I have no idea if there is any interest in this or not. I managed to get the
EPEL7 python34 package to build on EL6 with a few modifications. Is there any
interest in supporting this?
Technical Manager 303-415-9701 x222
NWRA, Boulder/CoRA Office FAX: 303-415-9702
3380 Mitchell Lane orion(a)nwra.com
Boulder, CO 80301 http://www.nwra.com
$ cat /usr/lib/python3.5/site-packages/Flask.egg-link
I think we should exclude all egg-links from distribution.. Also
question comes what we should do from RPM generator.
Neal proposed for now to just skip it..
I'm currently rebasing Python to version 3.5.2 for Fedora 25.
As many of the existing patches are no longer necessary I needed to
delete or disable them. I looked through the git history of python and
python3 packages, and there isn't a clear consensus on which method is
preferred. While python3 package so far only has patches deleted, python
package had many patches that were just disabled/commented out, but not
I decided deleting no longer useful patches is the better option, not
only because it was a more prevalent method in the past, but also
because it keeps the spec file clean for the years to come. No data is
actually lost as it remains in git history.
Hello, I would like to ask if it is possible to update python-django
for EPEL7 to, for example, 1.8 version.
I am actually going to fill a Review Request for
python-django-netjsongraph, and among its requirements, there is
python-django-rest-framework that cannot actually be packaged for
EPEL7 due python-django actual version
I'm happy to inform you that I've rebased Python 3 in Fedora rawhide to
a new version 3.5.2 up from 3.5.1.
The official build has just finished , and should show up in rawhide
repos in the upcoming days.
I invite everyone to try it out, if all goes well I'll push the update
to Fedora 25 as well.
Good day to all,
A Change proposal has been created for Fedora 26 in order to rebase Python 3 stack to 3.6.
You can view the change here . Reviews, questions etc are welcome.
For people who want to do some early testing you can install it by enabling my copr repo: dnf copr enable cstratak/python-3.6
Please be aware that this is an alpha version and the copr builds so far are experimental (some patches need reviewing, some package changes are not documented etc), so builds might disappear, updated, downgraded etc.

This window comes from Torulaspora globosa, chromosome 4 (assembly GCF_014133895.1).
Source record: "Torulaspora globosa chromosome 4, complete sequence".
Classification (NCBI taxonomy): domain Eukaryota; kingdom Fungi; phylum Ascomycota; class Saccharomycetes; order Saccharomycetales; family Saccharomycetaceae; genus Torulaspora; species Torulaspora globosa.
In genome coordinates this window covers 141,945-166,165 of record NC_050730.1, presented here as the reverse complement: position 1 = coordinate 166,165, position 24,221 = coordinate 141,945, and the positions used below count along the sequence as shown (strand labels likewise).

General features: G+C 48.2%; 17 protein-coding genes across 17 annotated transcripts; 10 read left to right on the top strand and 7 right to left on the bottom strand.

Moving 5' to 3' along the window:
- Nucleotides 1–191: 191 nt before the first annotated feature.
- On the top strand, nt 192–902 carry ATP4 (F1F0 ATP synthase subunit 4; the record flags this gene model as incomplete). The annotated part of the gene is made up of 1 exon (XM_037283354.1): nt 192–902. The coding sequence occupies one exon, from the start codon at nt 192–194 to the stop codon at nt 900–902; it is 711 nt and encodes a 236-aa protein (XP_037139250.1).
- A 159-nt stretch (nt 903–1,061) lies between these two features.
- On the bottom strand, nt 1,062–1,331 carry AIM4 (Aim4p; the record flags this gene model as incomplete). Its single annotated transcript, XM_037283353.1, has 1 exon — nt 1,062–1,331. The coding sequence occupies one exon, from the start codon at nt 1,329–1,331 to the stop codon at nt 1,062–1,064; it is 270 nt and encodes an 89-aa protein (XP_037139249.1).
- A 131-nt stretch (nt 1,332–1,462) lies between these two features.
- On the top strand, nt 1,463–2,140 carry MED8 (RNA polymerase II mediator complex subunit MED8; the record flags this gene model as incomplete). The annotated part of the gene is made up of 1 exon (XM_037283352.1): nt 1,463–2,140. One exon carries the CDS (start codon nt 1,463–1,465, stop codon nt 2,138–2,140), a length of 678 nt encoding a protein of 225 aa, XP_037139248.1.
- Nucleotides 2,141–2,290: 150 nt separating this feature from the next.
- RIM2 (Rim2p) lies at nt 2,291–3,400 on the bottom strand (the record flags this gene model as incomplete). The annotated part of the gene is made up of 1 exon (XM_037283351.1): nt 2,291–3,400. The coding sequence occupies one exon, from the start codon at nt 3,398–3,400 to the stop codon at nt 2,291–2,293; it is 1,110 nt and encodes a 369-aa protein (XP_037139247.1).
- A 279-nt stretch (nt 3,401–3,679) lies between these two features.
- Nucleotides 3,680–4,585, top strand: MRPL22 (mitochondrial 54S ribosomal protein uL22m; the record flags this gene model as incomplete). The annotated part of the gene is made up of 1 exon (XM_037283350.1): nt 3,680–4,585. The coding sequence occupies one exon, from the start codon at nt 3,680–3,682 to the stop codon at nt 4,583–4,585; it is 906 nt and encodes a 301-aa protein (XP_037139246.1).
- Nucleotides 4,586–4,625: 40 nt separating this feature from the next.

As an added note, Python-SIG wiki page is (slowly) being updated . Feel free to add your own knowledge, notes and so on.
Associate Software Engineer
Python Maintenance Team, Red Hat
As of now, http://fedora.portingdb.xyz shows that we are 50% done
porting Fedora packages to Python 3. This is a big magic milestone; if
you're looking for a reason to celebrate, this is it! :)
Meanwhile, let me talk about what the number means and what the next
50% packages are "done" in Rawhide. "Done" is defined as either
"Released"/"green" (packages that are either py3-only, or have py3 and
py2 variants packaged), or "Dropped"/"gray" (package won't be ported,
but there's a py3-compatible alternative packaged in Fedora -- for
example: "python" is dropped because "python3" is available;
"python-numeric" is dropped in favor of "numpy" even though the API s
The classification of "green" packages is mostly automatic, and it's not
perfect -- for example, python-twisted is green even though not all of
the submodules are ported yet, and nothing checks if the packaged py3
versions actually works. For cases when there's a problem with the
automatic process, manual overrides or notes can be put in
Portingdb tracks Rawhide; Fedora 25 is currently missing about 4
packages to get to 50%. It might very well get to 50% before the release.
Now, what's next?
I can't speak for everyone involved, but at Red Hat's python-maint team,
we'll tone down the focus on getting as many packages ported as
possible. This led to us picking the low-hanging fruit, which is better
left to people that are just getting started. We'll be around to answer
questions, provide hints, and otherwise help others get the badges
instead of stealing them for ourselves :)
Instead, we should shift our focus from porting specfiles to upstream
projects. At this point, if some software is easy to port it was
probably ported already; what we're left with are either tough nuts to
crack or projects with few people relative to the codebase size. Some
projects that come to mind that could use attention are GTK, Mercurial,
Samba, wxPython, PySide, Koji & Fedora infra, Ansible.
I don't know yet what our priorities should be here, but that's the
But even if it won't be *our* focus, RPM porting is still open – you can
[contribute] toward the remaining 50%! Badges are waiting :)